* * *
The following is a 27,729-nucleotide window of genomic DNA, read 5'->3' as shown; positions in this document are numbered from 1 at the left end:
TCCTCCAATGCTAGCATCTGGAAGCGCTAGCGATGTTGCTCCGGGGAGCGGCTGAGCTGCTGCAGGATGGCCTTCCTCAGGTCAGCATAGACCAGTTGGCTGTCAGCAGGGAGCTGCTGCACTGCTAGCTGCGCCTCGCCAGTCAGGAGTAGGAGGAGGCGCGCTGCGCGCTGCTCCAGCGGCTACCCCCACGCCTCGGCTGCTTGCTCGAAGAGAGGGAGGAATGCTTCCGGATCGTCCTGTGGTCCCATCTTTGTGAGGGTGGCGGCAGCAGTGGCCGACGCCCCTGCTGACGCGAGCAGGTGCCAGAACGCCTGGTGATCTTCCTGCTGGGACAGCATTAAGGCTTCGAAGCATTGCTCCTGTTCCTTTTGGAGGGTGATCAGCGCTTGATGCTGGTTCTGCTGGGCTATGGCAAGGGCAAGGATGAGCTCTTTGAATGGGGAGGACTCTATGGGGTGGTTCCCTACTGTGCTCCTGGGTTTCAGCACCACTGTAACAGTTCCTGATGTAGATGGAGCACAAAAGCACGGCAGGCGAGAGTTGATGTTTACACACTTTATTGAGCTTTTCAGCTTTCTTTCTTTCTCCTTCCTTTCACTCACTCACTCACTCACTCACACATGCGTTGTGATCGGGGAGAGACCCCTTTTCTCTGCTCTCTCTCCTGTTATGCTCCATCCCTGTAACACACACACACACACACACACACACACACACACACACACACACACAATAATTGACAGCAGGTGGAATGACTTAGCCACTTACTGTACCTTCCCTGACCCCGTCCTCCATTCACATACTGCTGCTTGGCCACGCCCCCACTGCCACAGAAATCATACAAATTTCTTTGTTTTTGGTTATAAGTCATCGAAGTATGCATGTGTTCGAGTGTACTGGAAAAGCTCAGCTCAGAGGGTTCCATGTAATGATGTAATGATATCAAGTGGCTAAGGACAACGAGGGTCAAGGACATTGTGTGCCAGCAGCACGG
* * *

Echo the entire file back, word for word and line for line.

The following is a 27,729-nucleotide window of genomic DNA, read 5'->3' as shown; positions in this document are numbered from 1 at the left end:
TCCTCCAATGCTAGCATCTGGAAGCGCTAGCGATGTTGCTCCGGGGAGCGGCTGAGCTGCTGCAGGATGGCCTTCCTCAGGTCAGCATAGACCAGTTGGCTGTCAGCAGGGAGCTGCTGCACTGCTAGCTGCGCCTCGCCAGTCAGGAGTAGGAGGAGGCGCGCTGCGCGCTGCTCCAGCGGCTACCCCCACGCCTCGGCTGCTTGCTCGAAGAGAGGGAGGAATGCTTCCGGATCGTCCTGTGGTCCCATCTTTGTGAGGGTGGCGGCAGCAGTGGCCGACGCCCCTGCTGACGCGAGCAGGTGCCAGAACGCCTGGTGATCTTCCTGCTGGGACAGCATTAAGGCTTCGAAGCATTGCTCCTGTTCCTTTTGGAGGGTGATCAGCGCTTGATGCTGGTTCTGCTGGGCTATGGCAAGGGCAAGGATGAGCTCTTTGAATGGGGAGGACTCTATGGGGTGGTTCCCTACTGTGCTCCTGGGTTTCAGCACCACTGTAACAGTTCCTGATGTAGATGGAGCACAAAAGCACGGCAGGCGAGAGTTGATGTTTACACACTTTATTGAGCTTTTCAGCTTTCTTTCTTTCTCCTTCCTTTCACTCACTCACTCACTCACTCACACATGCGTTGTGATCGGGGAGAGACCCCTTTTCTCTGCTCTCTCTCCTGTTATGCTCCATCCCTGTAACACACACACACACACACACACACACACACACACACACACACACACAATAATTGACAGCAGGTGGAATGACTTAGCCACTTACTGTACCTTCCCTGACCCCGTCCTCCATTCACATACTGCTGCTTGGCCACGCCCCCACTGCCACAGAAATCATACAAATTTCTTTGTTTTTGGTTATAAGTCATCGAAGTATGCATGTGTTCGAGTGTACTGGAAAAGCTCAGCTCAGAGGGTTCCATGTAATGATGTAATGATATCAAGTGGCTAAGGACAACGAGGGTCAAGGACATTGTGTGCCAGCAGCACGG